Giving WSJ’s Henninger a Mulligan…

The headline of the Opinion piece (Of Mulligans and McIlroy’s Miracle: Politics is the mulligan that put us $14.3 trillion in debt.) in the Wall Street Journal on Thursday caught my eye. Eagerly I read looking for the mulligan connection. Alas, towards the end, this paragraph appeared:

“Perhaps this is why politicians play so much golf. It can be a kind of retreat to simple honesty—unlike the political life, which might be called one long mulligan. In golf, a mulligan is when a ball doesn’t go in the hole, but it’s close, so you say that’s good enough, it’s in. Maybe years of legislative mulligans is how we ended up $14 trillion in debt.”

He had described a “gimme.” Golfers know a mulligan is a “do over.” Needless to say, readers online jumped on this point in the Comments section.

That Daniel Henninger attempted to draw from a golf analogy to discuss what’s going on in Washington with the budget talks is admirable. This reader will grant Mr. Henninger a mulligan. I’m sure if given a chance, his second shot at expressing his opinion would use the correct golf terminology and maybe, he will have a second set of eyes (preferably a golfer), review it before publication.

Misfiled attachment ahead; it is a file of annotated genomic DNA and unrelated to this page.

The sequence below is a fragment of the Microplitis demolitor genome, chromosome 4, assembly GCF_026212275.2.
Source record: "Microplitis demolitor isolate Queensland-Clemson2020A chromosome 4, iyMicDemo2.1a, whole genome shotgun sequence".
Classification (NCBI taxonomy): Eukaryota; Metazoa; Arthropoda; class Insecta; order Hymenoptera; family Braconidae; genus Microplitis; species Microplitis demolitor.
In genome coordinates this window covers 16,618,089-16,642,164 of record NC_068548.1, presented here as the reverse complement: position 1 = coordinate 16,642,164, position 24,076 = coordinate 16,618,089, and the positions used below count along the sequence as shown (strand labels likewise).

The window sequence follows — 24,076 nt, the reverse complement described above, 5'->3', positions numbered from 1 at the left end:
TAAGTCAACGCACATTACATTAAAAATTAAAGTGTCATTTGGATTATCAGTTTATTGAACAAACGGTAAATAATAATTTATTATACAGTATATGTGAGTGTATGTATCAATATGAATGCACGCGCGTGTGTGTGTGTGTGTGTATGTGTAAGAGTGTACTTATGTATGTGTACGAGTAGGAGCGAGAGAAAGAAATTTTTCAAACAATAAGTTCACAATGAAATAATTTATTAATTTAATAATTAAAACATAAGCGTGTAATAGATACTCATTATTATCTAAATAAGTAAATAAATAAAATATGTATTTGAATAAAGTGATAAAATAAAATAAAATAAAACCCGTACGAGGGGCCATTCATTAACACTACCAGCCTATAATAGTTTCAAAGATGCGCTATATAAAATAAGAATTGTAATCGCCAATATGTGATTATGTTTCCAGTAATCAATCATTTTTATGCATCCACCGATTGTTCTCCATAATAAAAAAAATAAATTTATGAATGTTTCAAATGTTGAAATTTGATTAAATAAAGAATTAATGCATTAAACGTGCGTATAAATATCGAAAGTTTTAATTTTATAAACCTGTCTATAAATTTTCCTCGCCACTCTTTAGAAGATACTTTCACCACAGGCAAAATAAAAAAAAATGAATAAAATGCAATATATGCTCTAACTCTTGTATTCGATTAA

Mr. Henninger made some pretty good points (see in the video here) comparing McIlroy’s public performance as a private citizen versus President Obama and Mr. Boehmer’s performances as public servants on a private course (stage).

Then again, as I often seek to find the story behind the story, this could all have been a test to see who’s paying attention.


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